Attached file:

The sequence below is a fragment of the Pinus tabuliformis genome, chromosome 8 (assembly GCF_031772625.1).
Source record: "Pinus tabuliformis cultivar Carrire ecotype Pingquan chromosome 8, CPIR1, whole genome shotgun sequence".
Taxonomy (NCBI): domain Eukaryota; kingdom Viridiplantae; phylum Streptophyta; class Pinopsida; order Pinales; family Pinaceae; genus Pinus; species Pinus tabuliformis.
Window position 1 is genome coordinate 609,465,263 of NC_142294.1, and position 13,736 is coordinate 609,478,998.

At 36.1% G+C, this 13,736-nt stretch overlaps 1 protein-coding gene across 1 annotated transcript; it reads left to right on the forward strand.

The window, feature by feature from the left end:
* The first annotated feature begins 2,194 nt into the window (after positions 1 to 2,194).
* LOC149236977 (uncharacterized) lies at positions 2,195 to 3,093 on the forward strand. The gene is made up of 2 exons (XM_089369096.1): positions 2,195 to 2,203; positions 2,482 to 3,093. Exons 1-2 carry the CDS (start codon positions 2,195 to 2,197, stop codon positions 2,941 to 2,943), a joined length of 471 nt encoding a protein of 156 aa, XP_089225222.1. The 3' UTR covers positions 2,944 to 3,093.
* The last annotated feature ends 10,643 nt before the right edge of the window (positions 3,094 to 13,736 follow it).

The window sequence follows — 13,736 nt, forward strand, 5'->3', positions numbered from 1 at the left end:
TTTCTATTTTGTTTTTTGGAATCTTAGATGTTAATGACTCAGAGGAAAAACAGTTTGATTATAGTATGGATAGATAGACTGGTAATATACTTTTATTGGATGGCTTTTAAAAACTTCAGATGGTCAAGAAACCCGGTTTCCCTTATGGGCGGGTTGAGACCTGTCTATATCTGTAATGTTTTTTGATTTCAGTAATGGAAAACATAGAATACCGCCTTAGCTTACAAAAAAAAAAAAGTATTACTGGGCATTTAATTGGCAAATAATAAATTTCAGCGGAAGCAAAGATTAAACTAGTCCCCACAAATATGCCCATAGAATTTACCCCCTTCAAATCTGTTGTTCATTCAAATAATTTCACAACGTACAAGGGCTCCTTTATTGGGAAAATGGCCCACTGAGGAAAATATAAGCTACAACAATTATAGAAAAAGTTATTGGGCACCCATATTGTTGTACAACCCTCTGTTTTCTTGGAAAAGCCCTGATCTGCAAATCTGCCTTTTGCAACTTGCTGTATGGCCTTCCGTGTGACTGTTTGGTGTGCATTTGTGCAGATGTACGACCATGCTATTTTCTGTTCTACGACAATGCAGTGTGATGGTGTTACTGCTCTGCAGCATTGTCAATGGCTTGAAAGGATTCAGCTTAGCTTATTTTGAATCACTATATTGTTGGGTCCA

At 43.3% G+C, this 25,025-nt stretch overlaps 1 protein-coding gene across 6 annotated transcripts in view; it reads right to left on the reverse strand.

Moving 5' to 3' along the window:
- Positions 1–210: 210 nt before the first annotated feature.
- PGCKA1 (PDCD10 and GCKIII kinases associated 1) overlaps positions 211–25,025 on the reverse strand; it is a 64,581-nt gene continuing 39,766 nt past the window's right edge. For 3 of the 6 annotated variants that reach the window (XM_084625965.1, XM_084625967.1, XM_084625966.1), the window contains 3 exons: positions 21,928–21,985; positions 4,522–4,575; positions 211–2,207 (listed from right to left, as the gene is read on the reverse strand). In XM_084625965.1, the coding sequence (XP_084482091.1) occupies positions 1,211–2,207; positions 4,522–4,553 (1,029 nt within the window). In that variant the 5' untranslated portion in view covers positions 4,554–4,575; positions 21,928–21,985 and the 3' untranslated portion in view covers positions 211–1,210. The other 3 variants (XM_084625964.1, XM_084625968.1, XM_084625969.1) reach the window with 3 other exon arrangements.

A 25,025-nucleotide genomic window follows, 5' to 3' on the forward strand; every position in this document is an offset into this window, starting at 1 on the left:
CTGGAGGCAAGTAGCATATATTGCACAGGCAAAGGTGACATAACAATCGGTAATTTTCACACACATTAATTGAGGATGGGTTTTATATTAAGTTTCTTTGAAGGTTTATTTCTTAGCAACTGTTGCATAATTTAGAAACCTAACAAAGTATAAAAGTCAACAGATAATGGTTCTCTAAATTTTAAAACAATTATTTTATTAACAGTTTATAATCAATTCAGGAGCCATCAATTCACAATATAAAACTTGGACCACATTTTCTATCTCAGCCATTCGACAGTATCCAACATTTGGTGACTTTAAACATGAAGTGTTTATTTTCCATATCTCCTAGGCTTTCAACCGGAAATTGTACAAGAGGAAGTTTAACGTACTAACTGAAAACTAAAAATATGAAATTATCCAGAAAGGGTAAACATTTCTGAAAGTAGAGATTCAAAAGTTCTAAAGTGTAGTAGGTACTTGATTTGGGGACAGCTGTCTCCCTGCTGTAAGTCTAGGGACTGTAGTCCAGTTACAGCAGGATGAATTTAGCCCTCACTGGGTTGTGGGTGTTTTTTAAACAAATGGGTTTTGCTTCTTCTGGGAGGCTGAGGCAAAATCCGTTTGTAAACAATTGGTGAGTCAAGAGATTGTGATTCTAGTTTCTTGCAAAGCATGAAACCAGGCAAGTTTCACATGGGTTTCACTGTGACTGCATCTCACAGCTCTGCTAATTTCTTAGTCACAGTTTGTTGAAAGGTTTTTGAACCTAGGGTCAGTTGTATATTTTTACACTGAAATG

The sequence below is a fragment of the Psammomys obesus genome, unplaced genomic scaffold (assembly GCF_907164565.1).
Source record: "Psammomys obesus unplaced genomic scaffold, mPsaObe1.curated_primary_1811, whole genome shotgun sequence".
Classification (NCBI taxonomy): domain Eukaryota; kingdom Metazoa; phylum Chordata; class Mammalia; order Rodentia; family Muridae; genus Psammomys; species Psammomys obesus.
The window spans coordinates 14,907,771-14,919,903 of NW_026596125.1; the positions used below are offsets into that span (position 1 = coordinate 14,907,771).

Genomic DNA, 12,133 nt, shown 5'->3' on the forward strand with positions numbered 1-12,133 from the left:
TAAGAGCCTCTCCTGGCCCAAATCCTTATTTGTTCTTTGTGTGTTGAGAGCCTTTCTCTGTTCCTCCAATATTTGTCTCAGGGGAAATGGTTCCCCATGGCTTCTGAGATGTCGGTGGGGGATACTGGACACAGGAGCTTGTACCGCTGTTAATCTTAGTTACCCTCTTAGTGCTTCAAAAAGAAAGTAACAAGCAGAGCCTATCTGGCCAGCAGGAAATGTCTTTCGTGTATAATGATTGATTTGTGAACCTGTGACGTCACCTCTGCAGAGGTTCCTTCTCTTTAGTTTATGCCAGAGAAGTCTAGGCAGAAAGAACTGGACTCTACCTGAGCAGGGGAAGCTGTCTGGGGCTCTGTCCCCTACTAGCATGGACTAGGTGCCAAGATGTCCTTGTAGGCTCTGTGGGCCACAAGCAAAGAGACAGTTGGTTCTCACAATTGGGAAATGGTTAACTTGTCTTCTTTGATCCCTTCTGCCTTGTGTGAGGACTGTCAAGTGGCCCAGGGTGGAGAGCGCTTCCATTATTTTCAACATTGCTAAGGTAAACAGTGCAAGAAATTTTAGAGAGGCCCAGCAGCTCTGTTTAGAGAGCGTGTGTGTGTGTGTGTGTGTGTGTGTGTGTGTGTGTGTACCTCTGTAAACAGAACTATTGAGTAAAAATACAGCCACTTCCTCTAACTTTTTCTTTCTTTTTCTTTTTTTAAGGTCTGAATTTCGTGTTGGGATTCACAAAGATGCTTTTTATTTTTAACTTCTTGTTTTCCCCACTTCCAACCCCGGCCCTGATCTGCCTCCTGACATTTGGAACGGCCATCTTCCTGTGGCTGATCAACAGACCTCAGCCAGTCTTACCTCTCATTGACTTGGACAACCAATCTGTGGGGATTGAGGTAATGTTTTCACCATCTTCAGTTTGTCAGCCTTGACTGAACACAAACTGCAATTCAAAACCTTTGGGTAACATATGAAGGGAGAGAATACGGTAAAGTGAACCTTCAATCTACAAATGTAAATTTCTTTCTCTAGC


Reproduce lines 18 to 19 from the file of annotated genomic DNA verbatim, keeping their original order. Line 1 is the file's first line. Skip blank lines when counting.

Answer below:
The sequence below is a fragment of the Psammomys obesus genome, unplaced genomic scaffold (assembly GCF_907164565.1).
Source record: "Psammomys obesus unplaced genomic scaffold, mPsaObe1.curated_primary_1811, whole genome shotgun sequence".